Welcome back to the INDY's City Council live blog.
On the schedule today, we've got a realllly long consent agenda, the Dillon Supply Company rezoning, the Person Street Seventh Day Adventist Church rezoning, bids for the city-owned property at 301 Hillsborough Street and much, much more!
And make sure you tune in this evening at 6 p.m. for the continuation of the city-wide remapping public hearing—the city-sponsored equivalent
of playing "The Boys are Back in Town" on a bar jukebox 83 times—which my colleague Jeff Billman will bring to you, live, from the Fletcher Theater at the Duke Energy Center for Performing Arts.
1:13 p.m.: And we're jumping right in, to Warehouse district public parking needs. Oh, are there needs! This has to do with public private partnerships, and we'll get that worked out by fall. Great!
1:16 p.m.: We're talking left turn restrictions on Fayetteville Street. MAB wants this in Law and Public Safety, because of noise concerns downtown.
1:17 p.m.: There's some confusion about what left turns have to do with noise complaints. Apparently, no left turns moves people out of downtown quicker, so they can shut up more. MAB says you can't get down Fayetteville Street at 2 a.m., and it's contributing to noise. Fayetteville Street already noisy as hell at 2 a.m. I guess that makes sense. Anywho, it's going to Law and Public safety.
1:21 p.m.: It's Planning Commission report time. Talking text changes. Development standards and non-conformities. Exemptions form stormwater control. Different rezoning on Hillsborough Street, west of Dan Allen Drive. Ken Bowers is wearing a blue seersucker suit!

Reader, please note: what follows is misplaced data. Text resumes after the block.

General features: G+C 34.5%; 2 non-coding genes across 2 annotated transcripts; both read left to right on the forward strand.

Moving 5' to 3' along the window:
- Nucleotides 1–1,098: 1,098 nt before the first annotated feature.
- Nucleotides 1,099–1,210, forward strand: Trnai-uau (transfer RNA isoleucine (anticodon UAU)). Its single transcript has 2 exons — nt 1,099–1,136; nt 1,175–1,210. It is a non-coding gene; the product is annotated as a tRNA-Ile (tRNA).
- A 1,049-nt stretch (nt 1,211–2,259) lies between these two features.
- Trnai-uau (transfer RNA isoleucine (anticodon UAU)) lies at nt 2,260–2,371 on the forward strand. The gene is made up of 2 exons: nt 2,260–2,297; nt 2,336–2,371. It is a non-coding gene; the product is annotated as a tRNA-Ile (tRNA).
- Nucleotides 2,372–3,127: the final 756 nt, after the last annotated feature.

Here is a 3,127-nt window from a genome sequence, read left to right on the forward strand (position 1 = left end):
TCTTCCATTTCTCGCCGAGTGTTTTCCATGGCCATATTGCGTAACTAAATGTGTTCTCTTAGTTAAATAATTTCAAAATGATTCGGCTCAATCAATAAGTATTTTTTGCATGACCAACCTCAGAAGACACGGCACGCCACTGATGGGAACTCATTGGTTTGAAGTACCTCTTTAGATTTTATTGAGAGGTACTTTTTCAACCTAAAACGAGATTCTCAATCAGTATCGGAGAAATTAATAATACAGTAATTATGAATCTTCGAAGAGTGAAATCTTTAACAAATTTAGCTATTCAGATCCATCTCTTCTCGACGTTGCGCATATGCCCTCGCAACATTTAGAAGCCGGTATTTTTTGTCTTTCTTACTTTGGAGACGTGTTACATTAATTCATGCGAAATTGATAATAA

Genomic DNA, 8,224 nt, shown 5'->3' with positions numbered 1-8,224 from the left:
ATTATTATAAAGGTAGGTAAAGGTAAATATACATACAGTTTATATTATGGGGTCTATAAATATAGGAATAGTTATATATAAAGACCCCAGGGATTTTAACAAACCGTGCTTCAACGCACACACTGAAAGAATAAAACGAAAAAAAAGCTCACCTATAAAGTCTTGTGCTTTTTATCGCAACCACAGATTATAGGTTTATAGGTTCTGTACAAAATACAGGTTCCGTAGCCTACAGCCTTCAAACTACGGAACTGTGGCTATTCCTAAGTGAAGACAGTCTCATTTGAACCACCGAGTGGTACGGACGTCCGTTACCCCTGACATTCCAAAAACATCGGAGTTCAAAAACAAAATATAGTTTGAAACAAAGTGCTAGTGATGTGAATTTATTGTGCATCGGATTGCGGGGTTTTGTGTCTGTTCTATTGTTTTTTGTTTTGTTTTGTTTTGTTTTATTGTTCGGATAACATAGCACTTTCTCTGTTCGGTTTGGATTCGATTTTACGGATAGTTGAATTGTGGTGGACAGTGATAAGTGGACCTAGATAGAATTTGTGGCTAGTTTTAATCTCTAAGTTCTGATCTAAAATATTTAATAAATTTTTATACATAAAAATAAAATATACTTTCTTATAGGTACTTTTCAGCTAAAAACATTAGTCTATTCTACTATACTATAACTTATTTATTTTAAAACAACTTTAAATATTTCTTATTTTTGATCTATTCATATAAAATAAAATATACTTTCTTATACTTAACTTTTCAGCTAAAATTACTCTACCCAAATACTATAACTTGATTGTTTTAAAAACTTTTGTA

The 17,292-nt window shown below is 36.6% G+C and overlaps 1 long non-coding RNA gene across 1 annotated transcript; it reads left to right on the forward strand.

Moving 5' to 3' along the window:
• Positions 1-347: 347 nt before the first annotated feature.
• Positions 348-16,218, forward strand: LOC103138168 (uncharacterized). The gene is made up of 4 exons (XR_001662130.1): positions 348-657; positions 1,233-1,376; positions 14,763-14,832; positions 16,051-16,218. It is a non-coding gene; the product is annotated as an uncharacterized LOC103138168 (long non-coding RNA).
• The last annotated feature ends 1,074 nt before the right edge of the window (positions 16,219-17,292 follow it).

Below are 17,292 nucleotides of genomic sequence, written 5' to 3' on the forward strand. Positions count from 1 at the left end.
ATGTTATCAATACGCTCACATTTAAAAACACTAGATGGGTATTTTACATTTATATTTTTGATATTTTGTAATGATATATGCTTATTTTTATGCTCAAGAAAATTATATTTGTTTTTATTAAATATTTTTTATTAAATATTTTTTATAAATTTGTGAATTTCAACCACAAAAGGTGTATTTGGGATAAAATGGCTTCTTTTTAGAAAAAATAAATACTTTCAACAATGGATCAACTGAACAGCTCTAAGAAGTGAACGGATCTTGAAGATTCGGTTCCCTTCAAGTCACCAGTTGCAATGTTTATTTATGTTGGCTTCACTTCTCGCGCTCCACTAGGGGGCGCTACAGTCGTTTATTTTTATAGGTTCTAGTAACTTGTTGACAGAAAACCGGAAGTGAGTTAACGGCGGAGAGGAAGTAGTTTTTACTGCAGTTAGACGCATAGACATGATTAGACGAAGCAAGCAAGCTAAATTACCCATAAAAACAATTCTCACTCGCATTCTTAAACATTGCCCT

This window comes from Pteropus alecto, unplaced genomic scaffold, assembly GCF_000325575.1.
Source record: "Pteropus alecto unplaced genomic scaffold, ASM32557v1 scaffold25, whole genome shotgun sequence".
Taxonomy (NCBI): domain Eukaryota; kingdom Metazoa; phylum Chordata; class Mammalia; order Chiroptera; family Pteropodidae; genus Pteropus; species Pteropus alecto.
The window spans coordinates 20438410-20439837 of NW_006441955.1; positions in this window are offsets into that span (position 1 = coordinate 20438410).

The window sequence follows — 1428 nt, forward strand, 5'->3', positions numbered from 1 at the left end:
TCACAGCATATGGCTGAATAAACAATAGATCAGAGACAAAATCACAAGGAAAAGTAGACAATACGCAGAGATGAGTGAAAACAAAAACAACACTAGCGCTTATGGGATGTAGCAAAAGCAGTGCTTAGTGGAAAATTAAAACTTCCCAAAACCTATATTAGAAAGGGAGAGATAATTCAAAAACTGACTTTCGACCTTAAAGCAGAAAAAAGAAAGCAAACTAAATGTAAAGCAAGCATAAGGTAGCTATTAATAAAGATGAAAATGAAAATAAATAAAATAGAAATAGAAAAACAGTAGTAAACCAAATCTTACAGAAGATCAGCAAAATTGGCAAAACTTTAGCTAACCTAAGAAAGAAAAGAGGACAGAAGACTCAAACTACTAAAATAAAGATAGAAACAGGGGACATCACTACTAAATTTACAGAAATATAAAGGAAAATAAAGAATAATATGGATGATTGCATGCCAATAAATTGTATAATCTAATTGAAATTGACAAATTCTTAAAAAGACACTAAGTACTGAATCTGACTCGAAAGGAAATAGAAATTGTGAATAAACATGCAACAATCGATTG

1:27 p.m.: All of this will be discussed at a public hearing September 1. You're welcome. Special items is up.
1:28 p.m.: So new conditions have been submitted on the Dillon rezoning, but it's not ready to be voted on. Crowder is talking about ground level design. She says it needs to engage pedestrians with windows, signage, scale and cool stuff, like stores. And some frontage; it's next to Union station for goodness' sake! That cost $70 mill by the way. And finally, lack of design frontage could result in a boring-ass parking structure with no active use. That sounds horrible, and definitely not engaging to the peds. We are looking for a very active use on all four sides of the Dillon building, she says; Kay Crowder has been listening
to the neighbors!!! This has not been proposed in the conditions, she says. Attorney Michael Birch says Kane et al are trying to address this, need more time.
1:30 p.m.: Seventh Day Adventist Church now has new conditions. What's new? No pawn shop, adult shop, breweries and distilleries- basically no fun. Restriction on outdoor seating, 65% of indoor. Hours and delivery hours limited. IF it becomes a restaurant.